Step 1: Sell young quarterbacks who broke through in 2015  

QB Jameis Winston

Time to sell as Buccaneers’ QB Jameis    Winston’s stock has never been higher

Immediately upon reading that, you may recoil.  You may be asking yourself, “Why would I want to give up a young QB who appears to be on the track towards becoming useful in fantasy on a week to week basis?”  The answer is simple.  They’re worth more on the trade market than they are on your roster.  2015 was a breakout fantasy year for Jameis Winston, Marcus Mariota, Blake Bortles, and Derek Carr as many became serviceable plays in the right matchups.  The assumption among many in the fantasy community is that these players will continue on that positive trajectory.  However we’ve seen countless examples of quarterbacks showing promise, yet never quite making it to that tier of elite fantasy quarterbacks.  If we look back just seven months ago, Teddy Bridgewater and Ryan Tannehill were two of the hottest names in dynasty football.  Both were selected among the top 7 quarterbacks in start-up dynasty mock drafts according to Dynasty League Football’s August 2015 Average Draft Position data.  After having disappointing seasons, neither is drafted among the top 16 quarterbacks in DLF’s Feb 2016 ADP data.  Imagine if Bridgewater and Tannehill owners had a do-over.  Think they wish they’d cashed in on the buzz surrounding these quarterbacks entering the 2015 season?  Of course.  For every exception like Andrew Luck or Cam Newton, there are cautionary tails that failed to launch themselves into the elusive grouping of elite quarterbacks.

Step 2: Buy undervalued veteran quarterbacks outside of the elite tier and focus your most valuable resources towards wide receivers 

These types of quarterbacks are severely undervalued in many Reality Sports Online leagues, yet many were productive in 2015.  According to Fantasy Pros 2015 fantasy points per game datawhich uses settings similar to RSO’s standard scoring, Drew Brees ranked 4th place in points per game, Carson Palmer 6th, Andy Dalton 10th, Kirk Cousins 12th, Eli Manning 14th, Ryan Fitzpatrick 15th, and Philip Rivers 16th.  If the rest of your roster is strong, you certainly can build a championship team by acquiring one or two of these types of quarterbacks each year.  To take full advantage of this strategy, you’ll need to be aggressive in free agency and the trade market since you’ll be targeting these quarterbacks who are often and preferably on short-term deals.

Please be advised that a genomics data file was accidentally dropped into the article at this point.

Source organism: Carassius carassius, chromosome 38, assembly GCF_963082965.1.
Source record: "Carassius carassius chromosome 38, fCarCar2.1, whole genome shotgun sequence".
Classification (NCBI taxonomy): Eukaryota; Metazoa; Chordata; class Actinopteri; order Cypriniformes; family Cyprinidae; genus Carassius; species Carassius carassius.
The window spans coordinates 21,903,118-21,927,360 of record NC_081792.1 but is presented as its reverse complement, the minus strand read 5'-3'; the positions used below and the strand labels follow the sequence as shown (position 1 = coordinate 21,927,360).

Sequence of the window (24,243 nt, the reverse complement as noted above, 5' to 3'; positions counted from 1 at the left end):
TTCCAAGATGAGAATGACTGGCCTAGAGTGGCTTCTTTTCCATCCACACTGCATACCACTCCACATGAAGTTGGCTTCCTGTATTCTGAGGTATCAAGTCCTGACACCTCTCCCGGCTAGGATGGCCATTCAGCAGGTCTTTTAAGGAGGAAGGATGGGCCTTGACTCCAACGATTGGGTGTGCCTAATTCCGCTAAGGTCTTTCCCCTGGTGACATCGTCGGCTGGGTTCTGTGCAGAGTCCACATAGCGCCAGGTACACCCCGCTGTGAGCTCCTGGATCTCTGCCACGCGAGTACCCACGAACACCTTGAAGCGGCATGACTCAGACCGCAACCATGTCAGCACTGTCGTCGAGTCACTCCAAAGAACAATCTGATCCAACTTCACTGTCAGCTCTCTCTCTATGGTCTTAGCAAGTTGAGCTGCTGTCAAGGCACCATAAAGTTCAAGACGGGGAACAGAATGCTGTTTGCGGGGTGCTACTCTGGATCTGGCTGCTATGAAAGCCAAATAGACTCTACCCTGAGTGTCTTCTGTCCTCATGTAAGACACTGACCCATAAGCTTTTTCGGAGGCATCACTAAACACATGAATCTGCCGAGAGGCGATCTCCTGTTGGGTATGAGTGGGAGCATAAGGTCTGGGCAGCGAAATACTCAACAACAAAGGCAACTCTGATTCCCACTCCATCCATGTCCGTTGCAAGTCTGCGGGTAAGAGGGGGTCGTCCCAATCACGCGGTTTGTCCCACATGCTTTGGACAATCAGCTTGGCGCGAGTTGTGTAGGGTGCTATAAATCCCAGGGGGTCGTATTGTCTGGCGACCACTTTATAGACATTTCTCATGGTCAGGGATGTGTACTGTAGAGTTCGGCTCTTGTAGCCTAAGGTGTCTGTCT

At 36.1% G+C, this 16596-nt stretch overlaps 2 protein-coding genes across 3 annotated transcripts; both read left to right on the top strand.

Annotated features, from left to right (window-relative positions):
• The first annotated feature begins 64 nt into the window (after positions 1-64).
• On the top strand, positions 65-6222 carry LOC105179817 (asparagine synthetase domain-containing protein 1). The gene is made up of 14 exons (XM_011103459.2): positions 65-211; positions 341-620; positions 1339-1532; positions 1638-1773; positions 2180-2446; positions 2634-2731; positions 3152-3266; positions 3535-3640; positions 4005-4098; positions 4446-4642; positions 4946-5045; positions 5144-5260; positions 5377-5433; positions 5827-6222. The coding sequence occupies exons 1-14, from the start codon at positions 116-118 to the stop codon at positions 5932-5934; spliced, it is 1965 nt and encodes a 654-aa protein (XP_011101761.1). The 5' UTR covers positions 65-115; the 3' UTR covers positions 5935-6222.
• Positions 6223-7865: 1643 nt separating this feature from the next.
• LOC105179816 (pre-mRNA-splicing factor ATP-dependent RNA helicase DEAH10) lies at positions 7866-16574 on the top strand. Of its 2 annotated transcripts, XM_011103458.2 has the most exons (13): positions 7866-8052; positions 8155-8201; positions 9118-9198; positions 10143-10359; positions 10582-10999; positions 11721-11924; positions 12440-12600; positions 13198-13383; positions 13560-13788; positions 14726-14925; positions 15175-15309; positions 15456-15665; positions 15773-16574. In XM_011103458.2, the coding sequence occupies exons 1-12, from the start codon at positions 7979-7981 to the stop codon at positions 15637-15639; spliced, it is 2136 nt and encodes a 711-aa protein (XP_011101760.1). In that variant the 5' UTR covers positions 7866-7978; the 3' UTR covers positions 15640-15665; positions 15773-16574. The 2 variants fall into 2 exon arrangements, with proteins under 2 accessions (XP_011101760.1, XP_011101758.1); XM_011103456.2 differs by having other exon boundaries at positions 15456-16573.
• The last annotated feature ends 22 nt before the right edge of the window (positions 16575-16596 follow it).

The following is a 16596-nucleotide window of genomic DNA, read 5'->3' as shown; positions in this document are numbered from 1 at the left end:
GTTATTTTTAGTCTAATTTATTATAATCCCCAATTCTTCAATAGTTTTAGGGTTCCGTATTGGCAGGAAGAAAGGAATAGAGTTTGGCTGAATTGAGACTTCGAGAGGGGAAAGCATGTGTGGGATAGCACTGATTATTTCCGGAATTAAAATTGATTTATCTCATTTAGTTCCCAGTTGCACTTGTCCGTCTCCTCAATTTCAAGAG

Instead of investing heavily in quarterbacks, my priority in RSO and standard dynasty leagues alike is to build my team around elite wide receivers.  From year to year, wide receivers hold their value significantly better than running backs.  These are the players that I want to invest in with my long-term contracts and that I value so highly in RSO leagues.  More specifically, I’m placing these long-term contracts on the high-priced elite wide receivers and players of all positions, except quarterback, that I believe in significantly more than the consensus of my opponents.  An example of this would be fantasy players that liked Michael Crabtree‘s potential last season.  Anyone who was smart enough to lock in Crabtree on multi-year contract at an inexpensive salary has profited significantly on Crabtree and will for years to come.  In the coming months, I will release a piece identifying several players that I’m targeting with these long-term contracts in start-up drafts and free agency.